Muscle Shoals, Alabama is a long way from Glasgow, Scotland. But when Lulu took the trek in 1969, the “To Sir with Love” songbird proved that she could play with the big boys. Though neither New Routes nor its Miami-recorded, Dixie Flyers-assisted follow-up Melody Fair scaled the heights commercially, both projects proved the versatility of the vocal dynamo. In 2007, Rhino U.K. issued The Atco Sessions 1969-72 collecting both of Lulu’s lost southern soul forays in one deluxe 2-CD package. Upon its deletion from the catalogue, The Atco Sessions began fetching high coin. Real Gone Music has come to the rescue, however, with a reissue of the complete package (RGM-0268) that once again makes some of the finest music of Lulu’s career available at a reasonable price.
The ballad “To Sir with Love” established Lulu in the United States, remaining at No. 1 for five weeks and becoming the top single of 1967. (Ironically, it didn’t even chart in Lulu’s native United Kingdom.) In addition to singing the Mark London/Don Black title theme, Lulu also appeared in the film. How to capitalize upon her newfound American success? After splitting with her longtime producer Mickie Most, Lulu signed to Atco in the States and headed to Muscle Shoals with the Atlantic Records trinity of Jerry Wexler, Tom Dowd and Arif Mardin. This move into R&B might have been perceived as a left turn by her new American fans, but not those who had followed her career since 1965. Though Lulu won the U.K. the Eurovision song contest of 1969 with the lightweight “Boom Bang-a-Bang” – it tied with entries from Spain, France and the Netherlands – her first U.K. single hit was a cover of The Isley Brothers’ “Shout!” Subsequent tracks like Bert Berns’ bluesy “Here Comes the Night” and Goffin and King’s “I Can’t Hear You No More” were also essentially R&B recordings. Many of Lulu’s more overtly pop recordings – like her U.K. Top 10 hit of Neil Diamond’s “The Boat That I Row” – were so potent because of her soulful sound. Though her vocals were filled with youthful abandon, they also reflected an old soul. Lulu had a great desire during this period to diversify her talents; though the production didn’t come to fruition, Lulu was even set to make her West End debut in a musical adaptation of Vanity Fair in the challenging role of the cunning Becky Sharp!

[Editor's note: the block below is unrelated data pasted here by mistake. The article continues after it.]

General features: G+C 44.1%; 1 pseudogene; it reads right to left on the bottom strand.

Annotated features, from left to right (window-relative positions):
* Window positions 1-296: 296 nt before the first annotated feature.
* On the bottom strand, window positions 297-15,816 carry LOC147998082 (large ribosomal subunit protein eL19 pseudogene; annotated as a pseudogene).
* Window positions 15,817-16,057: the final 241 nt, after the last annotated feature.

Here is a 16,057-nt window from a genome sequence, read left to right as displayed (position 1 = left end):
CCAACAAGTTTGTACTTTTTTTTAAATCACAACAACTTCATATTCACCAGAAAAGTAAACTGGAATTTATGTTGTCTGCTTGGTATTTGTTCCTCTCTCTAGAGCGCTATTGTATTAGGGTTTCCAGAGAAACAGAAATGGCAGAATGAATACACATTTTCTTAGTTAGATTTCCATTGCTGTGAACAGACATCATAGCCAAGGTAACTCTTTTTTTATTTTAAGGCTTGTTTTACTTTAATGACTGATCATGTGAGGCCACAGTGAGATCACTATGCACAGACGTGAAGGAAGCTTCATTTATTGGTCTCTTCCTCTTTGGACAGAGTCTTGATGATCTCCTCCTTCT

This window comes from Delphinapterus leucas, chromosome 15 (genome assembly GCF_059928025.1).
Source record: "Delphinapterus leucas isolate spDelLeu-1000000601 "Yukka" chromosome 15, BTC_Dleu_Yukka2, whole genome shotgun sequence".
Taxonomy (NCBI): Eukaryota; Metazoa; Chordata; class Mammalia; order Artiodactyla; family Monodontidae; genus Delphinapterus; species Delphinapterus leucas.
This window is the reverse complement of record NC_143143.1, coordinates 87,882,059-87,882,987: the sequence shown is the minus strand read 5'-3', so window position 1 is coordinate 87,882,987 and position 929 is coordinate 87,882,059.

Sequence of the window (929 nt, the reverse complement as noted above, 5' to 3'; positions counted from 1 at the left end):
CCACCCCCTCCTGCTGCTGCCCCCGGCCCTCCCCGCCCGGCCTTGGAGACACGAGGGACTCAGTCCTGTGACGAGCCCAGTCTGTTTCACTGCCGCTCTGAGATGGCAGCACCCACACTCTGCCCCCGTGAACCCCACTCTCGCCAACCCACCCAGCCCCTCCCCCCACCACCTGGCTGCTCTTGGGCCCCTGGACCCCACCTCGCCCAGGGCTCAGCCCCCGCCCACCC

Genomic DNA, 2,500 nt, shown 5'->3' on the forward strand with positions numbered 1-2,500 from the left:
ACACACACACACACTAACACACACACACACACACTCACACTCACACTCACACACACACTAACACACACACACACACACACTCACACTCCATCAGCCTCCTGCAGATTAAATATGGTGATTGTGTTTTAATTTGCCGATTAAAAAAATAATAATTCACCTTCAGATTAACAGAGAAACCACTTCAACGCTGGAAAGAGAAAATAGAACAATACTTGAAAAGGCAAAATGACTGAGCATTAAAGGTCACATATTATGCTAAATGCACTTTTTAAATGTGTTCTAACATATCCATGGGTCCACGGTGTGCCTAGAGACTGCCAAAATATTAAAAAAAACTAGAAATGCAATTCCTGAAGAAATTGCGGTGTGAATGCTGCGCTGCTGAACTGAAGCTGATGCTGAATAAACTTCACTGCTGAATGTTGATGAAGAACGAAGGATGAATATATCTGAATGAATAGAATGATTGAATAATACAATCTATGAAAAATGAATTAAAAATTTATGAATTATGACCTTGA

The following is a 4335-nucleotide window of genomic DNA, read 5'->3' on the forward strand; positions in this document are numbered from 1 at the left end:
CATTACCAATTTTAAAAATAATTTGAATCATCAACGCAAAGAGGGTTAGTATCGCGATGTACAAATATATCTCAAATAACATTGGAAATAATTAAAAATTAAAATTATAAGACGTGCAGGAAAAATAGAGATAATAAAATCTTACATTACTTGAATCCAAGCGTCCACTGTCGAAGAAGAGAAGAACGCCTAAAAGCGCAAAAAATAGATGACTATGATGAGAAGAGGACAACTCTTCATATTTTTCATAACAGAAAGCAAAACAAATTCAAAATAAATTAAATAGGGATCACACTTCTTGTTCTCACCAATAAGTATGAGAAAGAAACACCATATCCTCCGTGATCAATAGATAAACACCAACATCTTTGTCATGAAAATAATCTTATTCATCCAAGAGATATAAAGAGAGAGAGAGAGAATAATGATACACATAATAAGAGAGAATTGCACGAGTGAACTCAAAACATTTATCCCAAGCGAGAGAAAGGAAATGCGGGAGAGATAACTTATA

New Routes, released in February 1970, blended both pop and soul into a beguiling whole. The album featured Muscle Shoals’ take-no-prisoners rhythm section of Barry Beckett on keyboards, David Hood on bass, Roger Hawkins on drums, and Eddie Hinton, Jimmy Johnson, Cornell Dupree and a certain Duane Allman on guitar; horns and strings would flesh out the sound. Duane Allman’s scorching blues licks enhanced four tracks on New Routes, most notably “Dirty Old Man” from Mac Davis and Delaney Bramlett, and Fran Robbins’ rockin’ n’ rollickin’ instructions to “Sweep Around Your Own Back Door.”
With Lulu in the midst of her rocky marriage to Maurice Gibb of Lulu’s Atco labelmates The Bee Gees, two songs on the LP bore the group’s imprimatur, including the whimsical “Marley Purt Drive” and Barry Gibb’s ballad “In the Morning.” Lulu cut loose with her throaty wail throughout the LP, particularly on “People in Love” from guitarist Eddie Hinton and Grady Smith and the lament “Is That You Love” from Jackie Avery and John Farris. Hinton co-wrote “Where’s Eddie” with Donnie Fritts; the same team penned “Breakfast in Bed” as recorded by Dusty Springfield on her now-legendary southern-soul excursion Dusty in Memphis. Lulu hit just the right note of desperation on their rueful, tense ballad.